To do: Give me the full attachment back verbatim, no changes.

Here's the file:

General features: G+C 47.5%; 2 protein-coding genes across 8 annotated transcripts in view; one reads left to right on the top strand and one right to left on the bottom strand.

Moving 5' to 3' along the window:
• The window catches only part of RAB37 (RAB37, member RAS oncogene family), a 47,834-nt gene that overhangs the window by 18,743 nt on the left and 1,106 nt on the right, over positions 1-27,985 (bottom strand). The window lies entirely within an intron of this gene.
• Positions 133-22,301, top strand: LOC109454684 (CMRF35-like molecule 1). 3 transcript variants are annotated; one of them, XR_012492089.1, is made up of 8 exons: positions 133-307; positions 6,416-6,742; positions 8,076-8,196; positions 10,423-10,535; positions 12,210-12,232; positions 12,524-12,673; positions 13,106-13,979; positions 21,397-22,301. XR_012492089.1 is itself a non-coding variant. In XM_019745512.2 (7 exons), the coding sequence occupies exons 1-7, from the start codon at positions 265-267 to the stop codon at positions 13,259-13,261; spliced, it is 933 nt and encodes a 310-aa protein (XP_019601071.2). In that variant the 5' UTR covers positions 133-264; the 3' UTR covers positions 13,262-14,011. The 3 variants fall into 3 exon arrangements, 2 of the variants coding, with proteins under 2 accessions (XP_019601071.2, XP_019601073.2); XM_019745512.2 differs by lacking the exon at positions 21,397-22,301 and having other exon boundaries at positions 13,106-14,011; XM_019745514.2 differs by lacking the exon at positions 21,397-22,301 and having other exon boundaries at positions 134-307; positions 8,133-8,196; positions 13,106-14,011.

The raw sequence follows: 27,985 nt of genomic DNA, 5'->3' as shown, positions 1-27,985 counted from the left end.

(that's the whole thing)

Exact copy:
General features: G+C 47.5%; 2 protein-coding genes across 8 annotated transcripts in view; one reads left to right on the top strand and one right to left on the bottom strand.

Moving 5' to 3' along the window:
• The window catches only part of RAB37 (RAB37, member RAS oncogene family), a 47,834-nt gene that overhangs the window by 18,743 nt on the left and 1,106 nt on the right, over positions 1-27,985 (bottom strand). The window lies entirely within an intron of this gene.
• Positions 133-22,301, top strand: LOC109454684 (CMRF35-like molecule 1). 3 transcript variants are annotated; one of them, XR_012492089.1, is made up of 8 exons: positions 133-307; positions 6,416-6,742; positions 8,076-8,196; positions 10,423-10,535; positions 12,210-12,232; positions 12,524-12,673; positions 13,106-13,979; positions 21,397-22,301. XR_012492089.1 is itself a non-coding variant. In XM_019745512.2 (7 exons), the coding sequence occupies exons 1-7, from the start codon at positions 265-267 to the stop codon at positions 13,259-13,261; spliced, it is 933 nt and encodes a 310-aa protein (XP_019601071.2). In that variant the 5' UTR covers positions 133-264; the 3' UTR covers positions 13,262-14,011. The 3 variants fall into 3 exon arrangements, 2 of the variants coding, with proteins under 2 accessions (XP_019601071.2, XP_019601073.2); XM_019745512.2 differs by lacking the exon at positions 21,397-22,301 and having other exon boundaries at positions 13,106-14,011; XM_019745514.2 differs by lacking the exon at positions 21,397-22,301 and having other exon boundaries at positions 134-307; positions 8,133-8,196; positions 13,106-14,011.

The raw sequence follows: 27,985 nt of genomic DNA, 5'->3' as shown, positions 1-27,985 counted from the left end.